Our patient’s history suggests it is a case of simple-virilizing CAH. Though ambiguous genitalia was noticed by her mother at six years of age, it needs to be present from birth. Her diagnosis was missed in her early childhood as she was not seen by experts at that time, which led to her short height, virilization, and male voice. We cannot revert these changes. She was so disturbed psychologically and mentally that she stopped talking as people made fun of her voice. After repeated phone calls, she did not want to come to the hospital or pursue any treatment.

As with our patients in delayed presentation cases, there should be a multidisciplinary approach and meticulous discussion with the patient. Based on the patient’s perception and preference, gender should be assigned [11]. We should try to help her through the psychosocial and legal challenges that may be faced by her. Genital reconstruction surgery should be offered if appropriate. Our patient should have undergone a thorough psychosocial assessment and counseling but this was no longer pursued due to her reluctance to attend further clinical visits.

Conclusions

If we had intervened at an early age in our patient, we could have at least avoided her short height and advanced bone age. We cannot change her height now. She had such a deep masculine voice that she was not speaking at all at many stages of her life. Genital surgery should be avoided till puberty; however, that does not mean that nothing else should be done. We cannot rely on investigation only as a clinical sense is also necessary.

The challenges in diagnosis are (i) presentation of the patient; she presented with not having menarche yet. On asking further leading questions, she spoke of other complaints. (ii) Not having received expert opinion in early childhood. This may be due to social and financial issues her family was facing. (iii) For the first time, the 17-OHP level was low, which was against the diagnosis of CAH. Hence, with proper and timely referral and diagnosis, we can limit serious morbidity in the form of virilization as treatments to prevent it are basic.


References

  1. Lajic S, Nordenström A, Ritzén EM, Wedell A: Prenatal treatment of congenital adrenal hyperplasia. Eur J Endocrinol. 2004, 151 Suppl 3:U63-9. 10.1530/eje.0.151u063
  2. Yau M, Gujral J, New MI: Congenital adrenal hyperplasia: diagnosis and emergency treatment. Endotext. Feingold KR, Anawalt B, Boyce A, et al. (ed): MDText.com, Inc., South Dartmouth, MA; 2019.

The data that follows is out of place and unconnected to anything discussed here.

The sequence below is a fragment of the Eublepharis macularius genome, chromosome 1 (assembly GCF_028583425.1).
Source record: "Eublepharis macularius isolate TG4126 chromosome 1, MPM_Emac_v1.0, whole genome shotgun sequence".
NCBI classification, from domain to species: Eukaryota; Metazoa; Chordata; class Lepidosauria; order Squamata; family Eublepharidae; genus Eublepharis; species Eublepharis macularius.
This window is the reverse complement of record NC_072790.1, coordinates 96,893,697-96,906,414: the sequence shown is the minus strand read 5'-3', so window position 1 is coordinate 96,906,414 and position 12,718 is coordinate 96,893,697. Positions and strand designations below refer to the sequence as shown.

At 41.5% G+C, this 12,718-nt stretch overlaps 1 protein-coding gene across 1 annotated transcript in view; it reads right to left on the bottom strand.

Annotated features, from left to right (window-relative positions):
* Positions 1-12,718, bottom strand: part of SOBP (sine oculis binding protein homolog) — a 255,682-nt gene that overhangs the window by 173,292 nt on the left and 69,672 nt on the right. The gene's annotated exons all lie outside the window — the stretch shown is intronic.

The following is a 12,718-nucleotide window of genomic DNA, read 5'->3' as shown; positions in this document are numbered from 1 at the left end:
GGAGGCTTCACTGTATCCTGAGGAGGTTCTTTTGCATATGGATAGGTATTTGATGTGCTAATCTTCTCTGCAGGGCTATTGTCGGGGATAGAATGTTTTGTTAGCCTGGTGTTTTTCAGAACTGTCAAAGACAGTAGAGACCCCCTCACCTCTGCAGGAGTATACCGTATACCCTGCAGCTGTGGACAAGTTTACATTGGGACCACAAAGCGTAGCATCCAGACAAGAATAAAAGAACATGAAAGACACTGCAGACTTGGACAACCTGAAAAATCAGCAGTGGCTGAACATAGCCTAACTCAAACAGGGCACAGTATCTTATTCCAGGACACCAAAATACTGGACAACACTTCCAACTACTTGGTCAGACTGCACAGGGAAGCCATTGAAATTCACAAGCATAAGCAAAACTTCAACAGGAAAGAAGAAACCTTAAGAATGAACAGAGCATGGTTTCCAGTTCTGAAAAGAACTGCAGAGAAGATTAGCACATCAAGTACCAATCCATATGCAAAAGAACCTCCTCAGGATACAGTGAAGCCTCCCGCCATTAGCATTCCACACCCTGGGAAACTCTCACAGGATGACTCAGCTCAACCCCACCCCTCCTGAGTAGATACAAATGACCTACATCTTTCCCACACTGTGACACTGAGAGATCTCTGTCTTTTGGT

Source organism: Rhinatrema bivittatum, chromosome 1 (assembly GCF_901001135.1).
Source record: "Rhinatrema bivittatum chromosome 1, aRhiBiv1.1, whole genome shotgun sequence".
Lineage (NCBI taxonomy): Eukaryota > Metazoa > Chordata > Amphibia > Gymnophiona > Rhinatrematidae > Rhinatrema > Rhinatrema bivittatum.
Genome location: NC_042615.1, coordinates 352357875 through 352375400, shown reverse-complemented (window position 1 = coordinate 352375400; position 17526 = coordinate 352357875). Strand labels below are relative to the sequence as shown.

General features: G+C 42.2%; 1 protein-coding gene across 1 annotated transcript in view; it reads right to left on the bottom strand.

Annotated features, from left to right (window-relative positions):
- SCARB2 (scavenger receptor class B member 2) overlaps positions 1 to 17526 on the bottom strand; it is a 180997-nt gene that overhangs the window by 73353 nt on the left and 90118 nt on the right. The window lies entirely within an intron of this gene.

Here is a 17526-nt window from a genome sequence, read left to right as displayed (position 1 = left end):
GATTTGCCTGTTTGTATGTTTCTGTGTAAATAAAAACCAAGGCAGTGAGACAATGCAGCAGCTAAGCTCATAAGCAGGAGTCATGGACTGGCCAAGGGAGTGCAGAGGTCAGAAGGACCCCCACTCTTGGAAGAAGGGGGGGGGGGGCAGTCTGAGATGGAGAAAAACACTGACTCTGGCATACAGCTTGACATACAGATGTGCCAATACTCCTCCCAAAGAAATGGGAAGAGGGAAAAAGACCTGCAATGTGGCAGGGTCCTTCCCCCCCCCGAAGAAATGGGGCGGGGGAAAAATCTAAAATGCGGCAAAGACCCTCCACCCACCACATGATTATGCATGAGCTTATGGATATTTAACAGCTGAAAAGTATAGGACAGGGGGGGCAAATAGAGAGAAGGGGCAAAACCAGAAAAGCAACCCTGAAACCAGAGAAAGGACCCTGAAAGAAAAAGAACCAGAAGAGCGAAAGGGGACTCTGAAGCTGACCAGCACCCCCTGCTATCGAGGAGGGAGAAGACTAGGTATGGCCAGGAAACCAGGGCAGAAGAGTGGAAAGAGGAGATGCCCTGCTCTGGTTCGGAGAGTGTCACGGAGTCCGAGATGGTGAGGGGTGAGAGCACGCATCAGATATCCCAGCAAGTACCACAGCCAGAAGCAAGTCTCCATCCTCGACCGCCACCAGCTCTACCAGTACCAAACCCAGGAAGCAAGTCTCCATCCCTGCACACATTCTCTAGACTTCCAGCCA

3. El-Maouche D, Arlt W, Merke DP: Congenital adrenal hyperplasia. Lancet. 2017, 390:2194-210. 10.1016/S0140-6736(17)31431-9
  4. Cho SY, Ko JM, Lee KA: A diagnostic algorithm after newborn screening for 21-hydroxylase deficiency. J Korean Soc Inherit Metab Dis. 2016, 16:70-8.
  5. Khattab A, Yau M, Qamar A, et al.: Long term outcomes in 46, XX adult patients with congenital adrenal hyperplasia reared as males. J Steroid Biochem Mol Biol. 2017, 165:12-7. 10.1016/j.jsbmb.2016.03.033
  6. Fritz MA, Speroff L: Normal and abnormal sexual development. Clinical Gynecologic Endocrinology and infertility. Taylor S, Fritz MA, Pal L (ed): Wolters Kluwer (India) Pvt. Ltd., New Delhi; 2012. 8:349.
  7. Miller WL, Levine LS: Molecular and clinical advances in congenital adrenal hyperplasia. J Pediatr. 1987, 111:1-17. 10.1016/s0022-3476(87)80334-7
  8. BO AM, RO AW: The adrenogenital syndrome. N Engl J Med. 1963, 268:1391-9 concl. 10.1056/NEJM196306202682505
  9. Merke DP: Approach to the adult with congenital adrenal hyperplasia due to 21-hydroxylase deficiency. J Clin Endocrinol Metab. 2008, 93:653-60. 10.1210/jc.2007-2417
  10. Antal Z, Zhou P: Congenital adrenal hyperplasia: diagnosis, evaluation, and management. Pediatr Rev. 2009, 30:e49-57. 10.1542/pir.30-7-e49
  11. Lee PA, Houk CP: Review of outcome information in 46,XX patients with congenital adrenal hyperplasia assigned/reared male: what does it say about gender assignment?. Int J Pediatr Endocrinol. 2010, 2010:982025. 10.1155/2010/982025

Case report
peer-reviewed

Challenges in the Diagnosis of Simple-Virilizing Congenital Adrenal Hyperplasia: A Case Report


Author Information

Ritu Singh Corresponding Author

Obstetrics and Gynaecology, All India Institute of Medical Sciences, Patna, Patna, IND

Mukta Agarwal

Obstetrics and Gynaecology, All India Institute of Medical Sciences, Patna, Patna, IND

Sudwita Sinha

Obstetrics and Gynaecology, All India Institute of Medical Sciences, Patna, Patna, IND


Ethics Statement and Conflict of Interest Disclosures

Human subjects: Consent was obtained or waived by all participants in this study. Conflicts of interest: In compliance with the ICMJE uniform disclosure form, all authors declare the following: Payment/services info: All authors have declared that no financial support was received from any organization for the submitted work. Financial relationships: All authors have declared that they have no financial relationships at present or within the previous three years with any organizations that might have an interest in the submitted work. Other relationships: All authors have declared that there are no other relationships or activities that could appear to have influenced the submitted work.



Case report
peer-reviewed

Challenges in the Diagnosis of Simple-Virilizing Congenital Adrenal Hyperplasia: A Case Report